“It’s kind of a huge joke we’re living in, to our misfortune,” Aleksandra Bayeva, head of OVD-Info’s legal department, said of the absurdity of some war-related lawsuits. She said she had seen a big increase in the frequency of people reporting on their fellow citizens.

“The crackdowns are not just the work of state authorities,” she said. “They are also made by the hands of ordinary citizens.”

In most cases, sanctions related to war criticism have been limited to fines; for the more than 15,000 anti-war protesters arrested since the February 24 invasion began, fines are the most common punishment, although some have been sentenced to 30 days in jail, Bayeva said. But some people are threatened with longer prison terms.

In the western city of Penza, another English teacher, Irina Gen, came to class one day and found a giant “Z” scrawled on the board. The Russian government promoted the letter as a symbol of support for the war, after it was seen painted as an identification marker on Russian military vehicles in Ukraine.

Gen told his students that it looked like a half swastika.

Later, an eighth-grader asked him why Russia was banned from sports competitions in Europe.

“I think it’s the right thing to do,” Gen replied. “Until Russia starts behaving in a civilized way, this will go on forever.”

“But we don’t know all the details,” said one girl, referring to the war.

“It’s true, you don’t know anything at all,” Gen, 45, said.

A recording of this exchange appeared on a popular Telegram account that often posts inside information about criminal cases. The Federal Security Service, a successor agency to the KGB, called her and warned her that her remarks accusing Russia of bombing a maternity ward in Mariupol, Ukraine, last month were “100% a criminal case”.

She is now being investigated for causing ‘serious consequences’ under last month’s censorship law, which carries a possible 10 to 15 years in prison.

Gen said she found little support among her students or from her school and quit her job this month. When she spoke in class about her opposition to the war, she said she felt “hate” towards her from some of her students.

“My views didn’t resonate with anyone’s hearts and minds,” she said in an interview.

But others who have been the target of denunciations by their fellow citizens have drawn more encouraging lessons from the experience. On Sakhalin Island, after local media reported on Dubrova’s case, one of her former students collected $150 a day for her, before Dubrova told her to stop and she would pay the fine itself. On Friday, Dubrova donated the money to a local dog shelter.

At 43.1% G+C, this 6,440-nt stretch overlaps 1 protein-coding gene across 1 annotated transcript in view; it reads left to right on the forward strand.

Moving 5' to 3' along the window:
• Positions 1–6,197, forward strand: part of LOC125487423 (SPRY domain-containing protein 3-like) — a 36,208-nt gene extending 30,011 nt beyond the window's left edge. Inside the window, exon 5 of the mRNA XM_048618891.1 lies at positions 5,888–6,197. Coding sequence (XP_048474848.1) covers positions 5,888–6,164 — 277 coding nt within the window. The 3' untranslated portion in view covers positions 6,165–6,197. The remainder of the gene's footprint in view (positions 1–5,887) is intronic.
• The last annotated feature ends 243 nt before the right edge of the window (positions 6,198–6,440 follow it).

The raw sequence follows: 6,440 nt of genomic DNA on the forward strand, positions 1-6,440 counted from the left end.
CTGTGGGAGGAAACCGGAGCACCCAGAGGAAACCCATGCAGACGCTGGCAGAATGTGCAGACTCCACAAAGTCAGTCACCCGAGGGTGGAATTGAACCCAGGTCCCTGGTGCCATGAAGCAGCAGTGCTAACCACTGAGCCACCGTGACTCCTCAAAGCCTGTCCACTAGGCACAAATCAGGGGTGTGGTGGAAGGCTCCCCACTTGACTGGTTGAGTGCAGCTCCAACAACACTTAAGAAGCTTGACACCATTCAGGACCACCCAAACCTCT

In Moscow, Grachev, the owner of a computer repair shop, said he finds it remarkable that none of his hundreds of customers are threatening to report him for his ‘no to war’ text. displayed prominently on a screen behind the counter for several weeks. after the invasion. After all, he noted, he was forced to double the price of some services because of Western sanctions, surely angering some of his customers. Instead, many thanked him.

The man who apparently surrendered to Grachev was a passerby he calls a “grandfather” who he said twice warned his employees in late March that they were breaking the law. Grachev, 35, said he believed the man was convinced he was fulfilling his civic duty by reporting the store to the police and that he probably did not have access to information other than propaganda from the ‘State.

Grachev was fined 100,000 rubles, or more than $1,200. A Moscow politician wrote about the case on social media, including Grachev’s bank details for anyone willing to help. Enough money to cover the fine arrived within two hours, Grachev said.

He received 250,000 rubles in total, he said, from about 250 separate donations, and he plans to donate the surplus to OVD-Info, which has provided him with legal aid.

“In practice, we see that everything is not so bad,” he said in an interview.

Grachev is now considering how to replace his “no to war” sign. He considers: “There was a sign here for which a fine of 100,000 rubles was imposed.”

© 2022 The New York Times Company